In a proceeding under G. L. c. 210, Section 3, to dispense with parental consent to the adoption of two minor children, no prejudicial error arose from the judge's admission of portions of certain investigative reports prepared by a court investigator for the underlying care and protection proceedings, where evidence contained in the admitted portions of the investigator's reports was repetitive of other evidence properly admitted and had no bearing on a contested fact or credibility dispute. [708-710]
In a proceeding under G. L. c. 210, Section 3, to dispense with parental consent to the adoption of two minor children, the judge's finding that the mother was currently unfit to care for the children was supported by clear and convincing evidence and was not clearly erroneous. [710-711]
On appeal from a judgment pursuant to G. L. c. 210, Section 3, dispensing with parental consent to the adoption of two minor children, this court declined to remand the case for proceedings to establish the mother's postadoption visitation arrangements where the judge had properly addressed postadoption visitation when he allowed the petition of the Department of Social Services, or to reach the merits of the mother's claim where there was no showing made of exceptional circumstances either to address the mother's failure to raise the issue of postadoption visitation at the trial or to address her claim of ineffective assistance of counsel. [711-713]
PETITION filed in the Hampden Division of the Probate and Family Court Department on January 3, 1991.
The case was heard by David G. Sacks, J.
The Supreme Judicial Court on its own initiative transferred the case from the Appeals Court.
Donald P. Whitney for the mother.
M. Francisco Palomo for Department of Social Services.
Carol Booth for the minors.
LYNCH, J. The mother of two minor children appeals from a judgment of a Probate and Family Court judge dispensing with the need for her consent to the adoption of her children, pursuant to G. L. c. 210, Section 3 (1990 ed.). [Note 2] The mother, J.B., raises three issues on appeal: (1) whether an investigator's reports, which are admissible in care and protection proceedings in the Probate Court pursuant to G. L. c. 119, Section 24 (1990 ed.), are also admissible in the proceedings to dispense with consent; (2) whether the evidence presented supported a clear and convincing finding that she was unfit as a parent; and (3) whether the judge erred in his findings and conclusions pertaining to her postadoption visitation rights. We transferred this case from the Appeals Court on our own motion. We now affirm.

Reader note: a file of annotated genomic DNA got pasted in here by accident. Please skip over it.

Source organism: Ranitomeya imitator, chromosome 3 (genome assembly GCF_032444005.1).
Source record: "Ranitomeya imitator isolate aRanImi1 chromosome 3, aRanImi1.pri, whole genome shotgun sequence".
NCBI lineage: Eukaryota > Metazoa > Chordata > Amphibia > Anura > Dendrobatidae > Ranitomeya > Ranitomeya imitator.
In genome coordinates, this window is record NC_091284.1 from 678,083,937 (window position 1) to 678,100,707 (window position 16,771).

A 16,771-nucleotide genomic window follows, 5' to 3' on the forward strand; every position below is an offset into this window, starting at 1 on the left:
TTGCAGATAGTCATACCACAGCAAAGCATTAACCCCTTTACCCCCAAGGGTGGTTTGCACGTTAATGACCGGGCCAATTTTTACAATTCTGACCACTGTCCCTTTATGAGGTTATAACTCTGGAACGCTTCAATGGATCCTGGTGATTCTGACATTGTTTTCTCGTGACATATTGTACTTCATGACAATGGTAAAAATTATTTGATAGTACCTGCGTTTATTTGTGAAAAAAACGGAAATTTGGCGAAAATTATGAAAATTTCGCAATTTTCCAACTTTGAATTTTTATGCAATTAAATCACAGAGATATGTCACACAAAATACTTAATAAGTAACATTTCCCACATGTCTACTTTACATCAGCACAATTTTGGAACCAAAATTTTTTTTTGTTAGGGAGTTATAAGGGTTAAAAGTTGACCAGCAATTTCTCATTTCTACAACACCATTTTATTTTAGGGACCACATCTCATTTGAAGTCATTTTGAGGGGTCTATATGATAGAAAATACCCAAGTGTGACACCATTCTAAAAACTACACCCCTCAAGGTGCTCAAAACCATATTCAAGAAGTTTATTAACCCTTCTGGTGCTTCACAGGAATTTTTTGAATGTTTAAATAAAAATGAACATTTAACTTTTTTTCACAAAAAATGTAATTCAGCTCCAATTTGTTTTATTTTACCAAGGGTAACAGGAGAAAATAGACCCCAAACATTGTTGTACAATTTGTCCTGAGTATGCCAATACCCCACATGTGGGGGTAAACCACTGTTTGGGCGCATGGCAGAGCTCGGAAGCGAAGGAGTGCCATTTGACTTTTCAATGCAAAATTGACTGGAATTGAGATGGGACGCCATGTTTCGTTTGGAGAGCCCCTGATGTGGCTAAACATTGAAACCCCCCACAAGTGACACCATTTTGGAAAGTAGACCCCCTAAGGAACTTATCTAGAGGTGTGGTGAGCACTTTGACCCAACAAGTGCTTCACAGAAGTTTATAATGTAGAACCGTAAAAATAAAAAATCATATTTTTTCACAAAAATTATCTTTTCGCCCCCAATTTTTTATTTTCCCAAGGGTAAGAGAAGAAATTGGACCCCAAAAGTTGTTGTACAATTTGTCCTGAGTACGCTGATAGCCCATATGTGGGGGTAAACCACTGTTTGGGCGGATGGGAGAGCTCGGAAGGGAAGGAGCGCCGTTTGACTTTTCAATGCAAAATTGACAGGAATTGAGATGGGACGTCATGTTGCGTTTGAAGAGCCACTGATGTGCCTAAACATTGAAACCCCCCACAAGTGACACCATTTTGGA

We summarize the facts found by the judge based on the testimony of five witnesses, seventeen exhibits, and a joint stipulation of the parties. On November 24, 1979, J.B. gave birth to Michael out of wedlock. In 1982, J.B. married R.B., who is not Michael's father, and gave birth on February 10, 1983, to Mary. The Department of Social Services (department) became associated with the family as early as 1983, when a report was filed in accordance with G. L. c. 119, Section 51A (1990 ed.) [Note 3] (51A report), on the grounds of poor supervision
and medical neglect. Lack of supervision and poor judgment was the basis for another 51A report filed in 1985. In 1988, 51A reports were filed and substantiated on the grounds of physical abuse, lack of food, poor hygiene, and filthy living conditions. A social worker assigned to the family referred them for counseling services. By November of 1989, no significant progress had occurred so the department filed a care and protection petition on November 17. The children were adjudicated to be in need of care and protection with temporary custody awarded to the department. The children were placed in foster care on November 28, 1989. Then in January of 1990, a 51A report, subsequently substantiated, indicated that both children had suffered sexual abuse perpetrated by R.B.
On June 13, 1991, J.B. was convicted and received a suspended sentence for assault and battery on Mary which had occurred when the child attempted to report to her mother that her father was sexually molesting her. On the same day R.B. was also found guilty of indecent assault and battery on both children. He was sentenced to a term of two and one-half years in a house of correction and ordered to have no contact, either directly or indirectly, with the children. J.B., however, visited R.B. at his place of incarceration.
Michael, who began his life as a failure to thrive infant, has suffered from encopresis, and currently has attention deficit hyperactivity for which he takes medication. Although Michael was initially placed in a foster home with his sister, he exhibited inappropriate sexual behavior toward his sister and other children in the household. The department then placed him in a residential setting where he is in a special program to address his ongoing problems. His psychosexual risk assessment states that he has "extreme difficulty in trusting adults" and "has experienced abandonment and rejection throughout his life." While the department's long-term
goal is placement in a normal family, it is unclear whether this will ever be possible. Mary has resided with the same foster family since July of 1991. This family wishes to proceed with adoption. They have received special training to deal with Mary's needs, exhibit appropriate loving and nurturing care, and have experience with children in her situation having adopted another child. She is eating and sleeping well and involved in community activities.
1. Admissibility of the investigator's reports. A court investigator prepared three investigative reports for the underlying care and protection proceedings. The reports were prepared in January, March, and September of 1990. Within the reports are details of the family history and summaries of interviews with the parents, children, foster parents, social workers, and health care providers.